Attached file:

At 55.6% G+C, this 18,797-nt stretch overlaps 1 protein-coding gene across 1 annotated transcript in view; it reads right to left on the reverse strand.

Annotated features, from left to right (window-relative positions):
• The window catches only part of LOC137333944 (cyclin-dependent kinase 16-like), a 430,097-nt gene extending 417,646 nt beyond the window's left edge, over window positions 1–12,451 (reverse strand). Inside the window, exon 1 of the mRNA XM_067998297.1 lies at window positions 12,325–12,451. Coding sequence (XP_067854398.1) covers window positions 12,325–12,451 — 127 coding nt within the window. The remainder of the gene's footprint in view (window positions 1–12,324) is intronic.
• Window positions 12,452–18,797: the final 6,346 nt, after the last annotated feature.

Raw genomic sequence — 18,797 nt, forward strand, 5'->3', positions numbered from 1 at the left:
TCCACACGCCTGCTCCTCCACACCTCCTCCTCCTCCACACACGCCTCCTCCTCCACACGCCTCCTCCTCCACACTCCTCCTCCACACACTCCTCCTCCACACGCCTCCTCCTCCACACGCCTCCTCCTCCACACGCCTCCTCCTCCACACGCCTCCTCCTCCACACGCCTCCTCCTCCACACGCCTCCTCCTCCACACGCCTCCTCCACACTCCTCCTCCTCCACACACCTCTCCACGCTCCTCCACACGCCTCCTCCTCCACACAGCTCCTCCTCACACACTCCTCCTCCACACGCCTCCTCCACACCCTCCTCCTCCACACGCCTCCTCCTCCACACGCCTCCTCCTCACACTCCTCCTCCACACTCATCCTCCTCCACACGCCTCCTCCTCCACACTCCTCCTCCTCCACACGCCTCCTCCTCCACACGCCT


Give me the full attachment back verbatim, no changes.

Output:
At 55.6% G+C, this 18,797-nt stretch overlaps 1 protein-coding gene across 1 annotated transcript in view; it reads right to left on the reverse strand.

Annotated features, from left to right (window-relative positions):
• The window catches only part of LOC137333944 (cyclin-dependent kinase 16-like), a 430,097-nt gene extending 417,646 nt beyond the window's left edge, over window positions 1–12,451 (reverse strand). Inside the window, exon 1 of the mRNA XM_067998297.1 lies at window positions 12,325–12,451. Coding sequence (XP_067854398.1) covers window positions 12,325–12,451 — 127 coding nt within the window. The remainder of the gene's footprint in view (window positions 1–12,324) is intronic.
• Window positions 12,452–18,797: the final 6,346 nt, after the last annotated feature.

Raw genomic sequence — 18,797 nt, forward strand, 5'->3', positions numbered from 1 at the left:
TCCACACGCCTGCTCCTCCACACCTCCTCCTCCTCCACACACGCCTCCTCCTCCACACGCCTCCTCCTCCACACTCCTCCTCCACACACTCCTCCTCCACACGCCTCCTCCTCCACACGCCTCCTCCTCCACACGCCTCCTCCTCCACACGCCTCCTCCTCCACACGCCTCCTCCTCCACACGCCTCCTCCTCCACACGCCTCCTCCACACTCCTCCTCCTCCACACACCTCTCCACGCTCCTCCACACGCCTCCTCCTCCACACAGCTCCTCCTCACACACTCCTCCTCCACACGCCTCCTCCACACCCTCCTCCTCCACACGCCTCCTCCTCCACACGCCTCCTCCTCACACTCCTCCTCCACACTCATCCTCCTCCACACGCCTCCTCCTCCACACTCCTCCTCCTCCACACGCCTCCTCCTCCACACGCCT